When she landed in Palermo in April 1928, three weeks ahead of the race, something of a shock awaited her. Count Conelli had been training there since February and Heusser and German Countess Margot von Einsiedel had been on the scene since December. Mme Junek brought with her two Bugattis, one light truck full of spare parts, her mechanic and the good wishes of Ettore Bugatti, who was very fond of her. During the training period, she discovered that in many plaes the corners has been altered and that the road surface had been improved, which meant that she must change her whole technique for negotiating the course. She drove 47 practice laps, wearing out over 50 tires. It might be well to make it clear at this point that starting money, or any other financial lure to attract independent amateur drivers, did not exist at that time, and that the expenses of official factory teams had to be borne by the car manufacturers.
The race itself, which brought 40 competitors to the starting line, was to develop into a duel between Bugatti and Alfa Romeo. Stars of the Molsheim team were the ever-smiling Albert Divo, Louis Chiron from Monaco, Minoiawith 20 years’ racing experience, Foresti, Count Conelli, Rene Dreyfus, and a rising new star named Tazio Nuvolari. The camp of 1.5-liter supercharged Alfa Romeos had placed its hopes in the hands of Campari (supported then by Enzo Ferrari) and Marinoni, who were both driving without mechanics, and who, therefore, had to install tire depots along the course. The new firm of Maserati had entered its own team of Luigi Fagioli, Borzacchini, and Alfieri Maserati.
Soon after the start, Mme. Junek, in her 2.3 blown Bugatti, spotted Divo’s blue Bugatti in the distance ahead and that was the signal for her to open the throttle. It did not take long for Divo’s mechanic to notice her yellow and black car behind them in the clouds of dust and the most sensational duel of the day began. Divo gained in the sharp bends, thanks to his great experience, and Mme. Junek managed to draw almost abreast of him in the straights. The gallant Frenchman, always driving with his checkered cap back to front a la Blériot, never tried to obstruct her attempts to overtake him. Thus they fought it out for some 270 miles.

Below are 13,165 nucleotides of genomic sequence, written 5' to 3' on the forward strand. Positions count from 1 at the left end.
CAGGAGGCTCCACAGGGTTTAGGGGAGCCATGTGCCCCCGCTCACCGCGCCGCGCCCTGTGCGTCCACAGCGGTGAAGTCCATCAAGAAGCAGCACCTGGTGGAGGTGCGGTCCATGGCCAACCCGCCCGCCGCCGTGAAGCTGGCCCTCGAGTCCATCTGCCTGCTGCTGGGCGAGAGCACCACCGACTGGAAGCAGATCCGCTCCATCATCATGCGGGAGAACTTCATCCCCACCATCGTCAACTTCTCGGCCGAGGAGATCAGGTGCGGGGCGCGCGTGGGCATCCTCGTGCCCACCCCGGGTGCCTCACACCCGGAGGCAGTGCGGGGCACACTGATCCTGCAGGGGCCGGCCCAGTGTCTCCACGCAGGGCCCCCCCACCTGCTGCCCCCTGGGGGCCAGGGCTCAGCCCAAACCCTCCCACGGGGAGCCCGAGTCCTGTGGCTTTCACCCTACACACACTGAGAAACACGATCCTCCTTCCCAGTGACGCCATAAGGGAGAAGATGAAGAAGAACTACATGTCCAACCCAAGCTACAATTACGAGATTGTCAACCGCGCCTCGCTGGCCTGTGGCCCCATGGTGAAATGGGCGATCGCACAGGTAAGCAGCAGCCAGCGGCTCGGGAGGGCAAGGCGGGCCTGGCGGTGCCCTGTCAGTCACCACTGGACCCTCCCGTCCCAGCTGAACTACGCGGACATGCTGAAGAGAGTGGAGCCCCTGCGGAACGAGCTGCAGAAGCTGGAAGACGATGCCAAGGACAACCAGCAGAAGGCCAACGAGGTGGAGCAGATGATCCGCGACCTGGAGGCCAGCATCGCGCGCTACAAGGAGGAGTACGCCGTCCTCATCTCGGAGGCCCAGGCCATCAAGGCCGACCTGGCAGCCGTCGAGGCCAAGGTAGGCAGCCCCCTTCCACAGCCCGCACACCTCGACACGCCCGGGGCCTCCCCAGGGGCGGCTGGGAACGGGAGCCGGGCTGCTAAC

The only other woman in the race, Countess von Einsiedel in a white 1.5-liter Bugatti, was running well behind, when an error in judgment caused her to hit a stone wall while going too fast n a bad road. The car was only slightly damaged but it was clear that she had lost her confidence and only devotion to her fatherland made her carry on, to finish in 12th place.
Elizabetta Junek was doing very well indeed. In the first lap she stayed in 4th place, only 33 sec behind first place Chiron, 22 sec behind Campari and 7 sec behind Divo. In the 2nd lap, she led them all, Campari by 20 sec, and Divo by a full 39 sec. In the 3rd and 4th laps, she dropped into 2nd place behind Campari and then, on the last lap, her water pump went out of action. Thee engine became hotter and hotter, finally forcing her to stop to let her mechanic try to correct the fault, and to get some water for the empty radiator. She had to continue at a much slower pace, finishing in the 5th spot, 9 min 40 sec behind the winner. Following her were Minoia, Fagiolo, Dreyfus, Lepori, Foresti, and Maserati. The grand winner, Albert Divo, and Cav. Florio were delighted to congratulate her on her victory over the 25 individual competitors who were not members of official factory teams. Among those who failed to finish were some of the truly famous names of that era : Nuvolari, Brilli-Peri, Borzacchini, 1927 Targa Florio winner Materassi, Heusser and Marinoni. Everybody was there to kiss her or shake her hand except the creator of her fine car. Incredibly, Ettore Bugatti never visited Sicily, the scene of so many victories which actually sealed his reputation as a successful designer.